A tall, sinewy man with skin like fine leather strides round to the rear of the Kangoo to release the boot and the jumble of surfboards within.
It’s a family race to the water. Girls and boys, a cacophony of stoke exploding towards the beach.
Arms and shoulders swing in ad hoc stretches as they hurry to the water’s edge. There are some brief lunges, combined with strapping on leashes.
The younger boy, darker than his brother, sprints and throws his board down like a skimboard, gliding for a second before popping a 180 off the incoming wash.
It’s all whoops and smiles. The enthusiasm is palpable.
The young man in the rental car looks on in admiration. He is witnessing the Wright family. He recognises Owen, here to compete in the WCT event and on his way to a seventh overall finish and Rookie of The Year honours by season end.
He admires the sheer physicality of the family, with their deeply earned tans and their lithe power.
He admires their joy as they swarm over the windswell, hooting each other in and throwing flyaway airs into the whitewash.
Children and parents united by a clear passion for surfing.
He is thinking: there’s a thing to aspire to. A family working and playing together. A family of supreme health and fitness, revelling in nature, culture and international travel.
Together. Happy. Surfing.
Still nearly a decade away from children of his own, the young man knows that he has seen the ideal. Later he will tell his girlfriend about it and they will dream about the future.
Fast forward eleven years.
The Wright family has faced challenges. But weigh this against world titles, big contracts, experience, travel, objective successes…
Would it be unreasonable to perceive that the joy observed in this earlier snapshot had led to some happiness and accomplishment?
Every hero needs a villain. The villains of the piece are pro surfing and Tyler’s father, Rob Wright.
Tyler is presented as a lost soul, forced to surf, railroaded into a career as a professional surfer by a cruel father and lacking the voice, even the “language”, to speak out against it.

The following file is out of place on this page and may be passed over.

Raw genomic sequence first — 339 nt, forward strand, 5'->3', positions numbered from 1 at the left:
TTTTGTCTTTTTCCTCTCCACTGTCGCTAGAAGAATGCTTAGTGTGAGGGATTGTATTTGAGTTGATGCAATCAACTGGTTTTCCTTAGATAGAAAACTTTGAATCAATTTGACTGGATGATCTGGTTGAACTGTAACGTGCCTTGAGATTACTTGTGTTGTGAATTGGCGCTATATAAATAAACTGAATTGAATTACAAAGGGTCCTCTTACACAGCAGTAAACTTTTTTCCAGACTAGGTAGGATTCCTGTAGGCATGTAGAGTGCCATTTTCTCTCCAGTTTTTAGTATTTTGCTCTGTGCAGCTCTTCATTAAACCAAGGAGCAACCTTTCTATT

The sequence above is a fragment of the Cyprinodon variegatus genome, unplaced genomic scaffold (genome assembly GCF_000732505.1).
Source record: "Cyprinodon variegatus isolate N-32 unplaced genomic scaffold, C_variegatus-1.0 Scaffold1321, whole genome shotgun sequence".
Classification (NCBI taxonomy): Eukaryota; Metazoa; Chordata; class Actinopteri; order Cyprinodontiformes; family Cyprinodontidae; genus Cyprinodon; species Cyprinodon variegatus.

She’d rather be in school.
She’s angry, but not allowed to show it.
All the men on Tour demean and degrade women.
She’s “sexualised and scrutinised by fans, sponsors and the sport’s leaders”.
We are presented, once again, with the “women-forced-to-surf-like-men” trope. (No mention of Stephanie Gilmore’s seven world titles or universally celebrated style). This is backed up by Sal Masekela, so that makes it unequivocal.
One villain is vanquished when she tells her dad she doesn’t want his help anymore.
Her uncle dies, Owen has his accident at Pipe, her mum gets brain tumours, yet she wins back-to-back world titles in a toxic sport that she hates.
She did it, but she didn’t enjoy it.
She meets her girlfriend, finds her voice, wants to confront the “homophobic, racist and extremely sexist” culture of the surfing community.
Then she gets sick with a mystery illness for a year (identified in the piece ambiguously as “post viral syndrome” and sounding very much like a euphemism for “depression and anxiety”).
She gets better, reads some feminist literature and re-emerges with her old world champ form but an armoury of social justice missiles behind her.
“We can’t talk about sexism without talking about racism. They’re not separate issues.” It’s all the same to her.